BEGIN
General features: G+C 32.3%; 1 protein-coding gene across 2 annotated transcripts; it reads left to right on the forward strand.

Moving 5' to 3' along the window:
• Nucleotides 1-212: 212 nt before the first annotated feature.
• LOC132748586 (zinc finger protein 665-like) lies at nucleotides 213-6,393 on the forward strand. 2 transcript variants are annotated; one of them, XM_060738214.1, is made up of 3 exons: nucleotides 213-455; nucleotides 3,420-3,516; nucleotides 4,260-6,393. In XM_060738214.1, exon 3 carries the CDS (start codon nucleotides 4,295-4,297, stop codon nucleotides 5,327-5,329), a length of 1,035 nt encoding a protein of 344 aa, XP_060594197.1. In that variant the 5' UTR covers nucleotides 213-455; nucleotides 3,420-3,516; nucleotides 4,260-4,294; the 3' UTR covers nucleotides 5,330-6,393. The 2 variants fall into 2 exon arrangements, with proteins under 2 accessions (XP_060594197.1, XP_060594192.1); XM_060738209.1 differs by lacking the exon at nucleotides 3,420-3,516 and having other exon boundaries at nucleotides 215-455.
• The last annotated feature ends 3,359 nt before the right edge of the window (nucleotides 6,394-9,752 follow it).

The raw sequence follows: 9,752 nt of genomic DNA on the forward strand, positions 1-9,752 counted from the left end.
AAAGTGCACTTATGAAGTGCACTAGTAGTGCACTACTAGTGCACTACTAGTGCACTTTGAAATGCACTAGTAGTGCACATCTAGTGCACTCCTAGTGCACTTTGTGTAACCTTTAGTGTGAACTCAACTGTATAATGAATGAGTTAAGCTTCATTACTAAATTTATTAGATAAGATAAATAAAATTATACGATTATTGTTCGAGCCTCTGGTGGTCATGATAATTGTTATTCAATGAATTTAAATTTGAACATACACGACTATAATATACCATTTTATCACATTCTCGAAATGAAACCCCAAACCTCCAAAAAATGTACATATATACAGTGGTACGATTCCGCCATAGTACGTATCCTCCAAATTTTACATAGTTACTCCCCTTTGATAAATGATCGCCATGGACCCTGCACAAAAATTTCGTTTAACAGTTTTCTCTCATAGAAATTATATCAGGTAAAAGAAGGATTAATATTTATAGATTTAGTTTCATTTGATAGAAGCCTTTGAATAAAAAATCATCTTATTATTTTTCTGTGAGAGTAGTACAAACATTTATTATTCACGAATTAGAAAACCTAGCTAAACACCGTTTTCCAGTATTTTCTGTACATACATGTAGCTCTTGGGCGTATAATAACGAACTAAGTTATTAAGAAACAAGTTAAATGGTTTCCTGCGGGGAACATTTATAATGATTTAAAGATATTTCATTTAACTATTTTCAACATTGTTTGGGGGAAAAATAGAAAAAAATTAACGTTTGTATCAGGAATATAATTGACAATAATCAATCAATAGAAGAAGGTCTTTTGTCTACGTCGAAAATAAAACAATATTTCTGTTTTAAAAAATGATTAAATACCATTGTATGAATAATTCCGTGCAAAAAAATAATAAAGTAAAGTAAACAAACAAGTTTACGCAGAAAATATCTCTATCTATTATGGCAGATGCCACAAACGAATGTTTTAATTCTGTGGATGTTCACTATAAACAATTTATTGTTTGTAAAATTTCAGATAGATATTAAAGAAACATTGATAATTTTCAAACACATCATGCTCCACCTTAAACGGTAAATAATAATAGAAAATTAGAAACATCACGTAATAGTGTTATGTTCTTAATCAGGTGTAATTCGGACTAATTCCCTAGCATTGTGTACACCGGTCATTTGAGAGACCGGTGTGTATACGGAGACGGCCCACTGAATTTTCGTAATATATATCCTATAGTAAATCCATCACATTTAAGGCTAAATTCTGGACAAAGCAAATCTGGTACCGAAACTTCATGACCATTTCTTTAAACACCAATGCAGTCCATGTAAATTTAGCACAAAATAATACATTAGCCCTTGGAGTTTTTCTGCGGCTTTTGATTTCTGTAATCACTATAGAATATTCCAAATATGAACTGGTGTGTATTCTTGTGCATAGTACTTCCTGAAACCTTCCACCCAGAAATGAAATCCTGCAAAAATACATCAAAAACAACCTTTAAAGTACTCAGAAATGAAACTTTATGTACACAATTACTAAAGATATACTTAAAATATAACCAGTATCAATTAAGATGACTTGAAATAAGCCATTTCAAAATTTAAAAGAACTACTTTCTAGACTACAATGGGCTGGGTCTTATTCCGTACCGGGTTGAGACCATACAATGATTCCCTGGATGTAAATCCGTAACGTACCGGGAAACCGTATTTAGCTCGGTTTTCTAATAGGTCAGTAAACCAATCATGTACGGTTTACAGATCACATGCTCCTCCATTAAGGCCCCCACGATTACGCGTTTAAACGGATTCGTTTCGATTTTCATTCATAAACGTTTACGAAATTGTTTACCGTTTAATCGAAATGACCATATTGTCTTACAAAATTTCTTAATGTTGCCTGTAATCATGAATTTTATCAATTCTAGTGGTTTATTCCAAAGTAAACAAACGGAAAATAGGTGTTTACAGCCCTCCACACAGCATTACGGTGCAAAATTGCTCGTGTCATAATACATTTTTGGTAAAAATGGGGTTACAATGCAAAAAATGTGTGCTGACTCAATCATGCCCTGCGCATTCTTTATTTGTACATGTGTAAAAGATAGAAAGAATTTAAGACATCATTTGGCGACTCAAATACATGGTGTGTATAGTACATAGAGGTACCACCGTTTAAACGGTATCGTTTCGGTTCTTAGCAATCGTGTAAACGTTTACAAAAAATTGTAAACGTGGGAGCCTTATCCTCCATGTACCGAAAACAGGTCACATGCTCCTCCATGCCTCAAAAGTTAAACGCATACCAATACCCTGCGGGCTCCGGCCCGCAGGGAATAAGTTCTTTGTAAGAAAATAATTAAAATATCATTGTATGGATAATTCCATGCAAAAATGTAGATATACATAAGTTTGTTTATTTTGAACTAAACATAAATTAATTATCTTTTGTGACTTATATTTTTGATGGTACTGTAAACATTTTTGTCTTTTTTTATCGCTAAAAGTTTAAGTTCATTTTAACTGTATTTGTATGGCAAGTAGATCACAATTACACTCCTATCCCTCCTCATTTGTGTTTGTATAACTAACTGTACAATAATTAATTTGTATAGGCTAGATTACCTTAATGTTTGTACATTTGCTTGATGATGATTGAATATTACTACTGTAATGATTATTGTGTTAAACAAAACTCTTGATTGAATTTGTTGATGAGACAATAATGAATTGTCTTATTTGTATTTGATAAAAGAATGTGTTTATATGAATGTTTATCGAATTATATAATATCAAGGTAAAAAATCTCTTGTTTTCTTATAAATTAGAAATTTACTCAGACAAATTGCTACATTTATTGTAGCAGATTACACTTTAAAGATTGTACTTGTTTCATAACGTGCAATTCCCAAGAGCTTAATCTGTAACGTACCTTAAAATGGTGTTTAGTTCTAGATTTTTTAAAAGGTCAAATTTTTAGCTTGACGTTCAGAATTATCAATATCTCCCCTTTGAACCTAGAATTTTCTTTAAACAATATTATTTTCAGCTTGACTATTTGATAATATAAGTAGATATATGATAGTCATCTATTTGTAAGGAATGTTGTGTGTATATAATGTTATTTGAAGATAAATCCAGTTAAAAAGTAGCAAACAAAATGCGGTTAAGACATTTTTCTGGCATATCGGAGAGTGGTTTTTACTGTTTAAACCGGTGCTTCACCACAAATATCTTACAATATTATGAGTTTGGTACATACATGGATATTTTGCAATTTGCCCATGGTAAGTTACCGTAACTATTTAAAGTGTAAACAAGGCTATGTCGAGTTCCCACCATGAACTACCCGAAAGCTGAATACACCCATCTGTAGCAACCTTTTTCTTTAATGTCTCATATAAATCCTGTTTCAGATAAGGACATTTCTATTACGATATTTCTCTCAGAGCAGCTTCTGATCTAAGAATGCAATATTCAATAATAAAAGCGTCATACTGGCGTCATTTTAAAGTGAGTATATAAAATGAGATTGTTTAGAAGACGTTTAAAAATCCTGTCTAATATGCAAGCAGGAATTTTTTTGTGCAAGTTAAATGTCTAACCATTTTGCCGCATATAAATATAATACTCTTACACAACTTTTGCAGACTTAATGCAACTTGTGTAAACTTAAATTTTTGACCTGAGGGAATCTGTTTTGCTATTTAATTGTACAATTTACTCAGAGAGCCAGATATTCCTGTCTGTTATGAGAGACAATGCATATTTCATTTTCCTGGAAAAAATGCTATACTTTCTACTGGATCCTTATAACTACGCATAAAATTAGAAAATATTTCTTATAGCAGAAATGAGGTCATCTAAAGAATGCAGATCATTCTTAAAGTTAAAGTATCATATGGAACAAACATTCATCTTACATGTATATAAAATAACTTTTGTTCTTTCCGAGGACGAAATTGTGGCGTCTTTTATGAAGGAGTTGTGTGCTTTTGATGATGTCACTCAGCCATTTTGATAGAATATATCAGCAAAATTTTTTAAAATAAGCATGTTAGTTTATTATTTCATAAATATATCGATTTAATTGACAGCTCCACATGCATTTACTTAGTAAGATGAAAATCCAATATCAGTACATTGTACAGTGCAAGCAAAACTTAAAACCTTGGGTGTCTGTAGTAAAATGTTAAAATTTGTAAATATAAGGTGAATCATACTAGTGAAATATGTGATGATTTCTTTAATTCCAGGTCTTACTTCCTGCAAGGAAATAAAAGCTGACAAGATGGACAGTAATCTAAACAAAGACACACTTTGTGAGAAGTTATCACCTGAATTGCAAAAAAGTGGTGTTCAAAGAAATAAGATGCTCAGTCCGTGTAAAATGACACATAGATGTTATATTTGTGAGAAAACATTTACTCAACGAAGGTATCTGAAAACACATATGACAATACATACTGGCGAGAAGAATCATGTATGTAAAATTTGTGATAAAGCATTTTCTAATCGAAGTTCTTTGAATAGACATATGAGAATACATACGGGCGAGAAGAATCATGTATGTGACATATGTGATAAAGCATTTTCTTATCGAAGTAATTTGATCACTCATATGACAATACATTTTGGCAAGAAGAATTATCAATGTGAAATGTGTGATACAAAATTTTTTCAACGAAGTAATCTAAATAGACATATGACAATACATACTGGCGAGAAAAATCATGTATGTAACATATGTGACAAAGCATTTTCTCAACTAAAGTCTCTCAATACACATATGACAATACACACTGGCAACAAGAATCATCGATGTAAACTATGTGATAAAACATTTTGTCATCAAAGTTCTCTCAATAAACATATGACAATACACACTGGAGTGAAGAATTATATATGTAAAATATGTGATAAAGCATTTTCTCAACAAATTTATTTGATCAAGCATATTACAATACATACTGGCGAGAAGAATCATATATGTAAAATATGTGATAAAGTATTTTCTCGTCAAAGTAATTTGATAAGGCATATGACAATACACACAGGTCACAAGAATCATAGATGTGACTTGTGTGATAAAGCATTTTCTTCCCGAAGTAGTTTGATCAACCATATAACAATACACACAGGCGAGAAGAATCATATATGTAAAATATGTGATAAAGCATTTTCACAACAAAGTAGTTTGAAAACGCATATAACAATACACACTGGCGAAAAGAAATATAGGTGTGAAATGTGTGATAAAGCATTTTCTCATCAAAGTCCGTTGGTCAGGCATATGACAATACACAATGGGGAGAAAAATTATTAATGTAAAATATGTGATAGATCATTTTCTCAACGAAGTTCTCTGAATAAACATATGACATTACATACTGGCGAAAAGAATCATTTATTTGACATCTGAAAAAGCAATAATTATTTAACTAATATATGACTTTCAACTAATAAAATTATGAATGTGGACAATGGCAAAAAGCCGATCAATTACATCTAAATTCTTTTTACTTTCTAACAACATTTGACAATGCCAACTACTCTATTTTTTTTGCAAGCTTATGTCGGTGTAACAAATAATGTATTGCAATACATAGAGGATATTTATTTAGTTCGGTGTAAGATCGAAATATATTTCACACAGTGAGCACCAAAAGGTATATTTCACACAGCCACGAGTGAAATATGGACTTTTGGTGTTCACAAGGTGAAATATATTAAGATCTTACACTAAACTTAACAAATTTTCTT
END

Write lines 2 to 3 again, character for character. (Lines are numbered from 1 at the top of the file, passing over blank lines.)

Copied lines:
Moving 5' to 3' along the window:
• Nucleotides 1-212: 212 nt before the first annotated feature.